If you require accommodation, please email s.baig@utoronto.ca directly and we will work with you to make appropriate arrangements. Live captioning will available to all participants during the session.

Taking Care of You: Release, Recenter & Rebuild through Meditation and Movement for BIPOC Staff, Faculty and Librarians

The Anti-Racism & Cultural Diversity Office invites you to register for the upcoming Restore Program – December Clinics:

The December clinic and activation is creating intentional community spaces for Black, Indigenous and Racialized staff, faculty and librarians, to be filled with community connection, dialogue and a reprioritization of care and compassion for the self. We invite you to join us as we recharge and prepare for the Winter holidays.

Black Staff, Faculty and Librarians

December 4, 2020
10:00 a.m. – 11:00 a.m.
Register online

Indigenous and Racialized Staff, Faculty and Librarians

December 8, 2020
1:00 p.m. – 2:00 p.m.
Register online

The impacts of anti-Black and anti-Indigenous racism, anti-Asian and South Asian racism, Islamophobia, anti-Semitism and the many manifestations of racism are realities racialized communities continue to navigate.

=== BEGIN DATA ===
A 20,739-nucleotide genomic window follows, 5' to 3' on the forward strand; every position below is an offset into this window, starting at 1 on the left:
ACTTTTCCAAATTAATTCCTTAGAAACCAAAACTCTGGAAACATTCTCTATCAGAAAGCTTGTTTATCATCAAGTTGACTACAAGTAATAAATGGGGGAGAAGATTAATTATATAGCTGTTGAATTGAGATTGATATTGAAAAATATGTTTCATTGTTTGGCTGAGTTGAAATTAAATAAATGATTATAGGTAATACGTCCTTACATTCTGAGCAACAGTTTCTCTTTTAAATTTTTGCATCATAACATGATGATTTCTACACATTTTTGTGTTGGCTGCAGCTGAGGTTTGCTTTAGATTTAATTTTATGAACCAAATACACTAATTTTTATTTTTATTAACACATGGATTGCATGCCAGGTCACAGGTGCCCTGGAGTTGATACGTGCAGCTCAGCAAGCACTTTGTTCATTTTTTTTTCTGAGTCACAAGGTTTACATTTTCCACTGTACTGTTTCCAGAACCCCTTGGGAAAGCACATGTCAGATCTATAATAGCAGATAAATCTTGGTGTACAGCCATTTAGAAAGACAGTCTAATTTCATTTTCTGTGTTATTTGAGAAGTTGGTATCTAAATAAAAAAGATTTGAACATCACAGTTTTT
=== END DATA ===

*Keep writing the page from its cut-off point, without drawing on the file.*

Restore @ U of T is a series of sessions designed for racialized communities at U of T to discuss and address the impacts of racism through restorative activities. Activities are primarily open to racialized students, staff, faculty and librarians; some sessions are open to all university members.

To view the full schedule of Restore activities please visit the ARCDO website.

Moving Forward: Addressing Islamophobia & Fostering Allyship on Campus
The Anti-Racism and Cultural Diversity Office (ARCDO) is offering two feature workshops in collaboration with the Multi-Faith Centre.  The sessions are designed to increase faculty and staff’s understanding of their roles/responsibilities and key strategies to advancing racial equity, diversity and inclusion at U of T. Following are the details:

December 1, 2020 from 1:00 pm – 3:00 pm

Moving Forward: Addressing Islamophobia & Fostering Allyship on Campus
Facilitated by: Aasiyah Khan, National Council of Canadian Muslims

Learning Objectives:

  • Define and identify manifestations of Islamophobia
  • Better understand intersectionality and the unique experiences with barriers and challenges encountered by the varying communities that practice Islam (e.g. Intersection of Islamophobia and anti-Black racism)
  • Explore the role of allyship and solidarity as professionals/faculty

How to Register:

Employees can register for these sessions from either of the following links:

ARCDO Training and Workshops webpage

Multi-Faith Centre webpage

More Information:

Should you have any questions, please contact: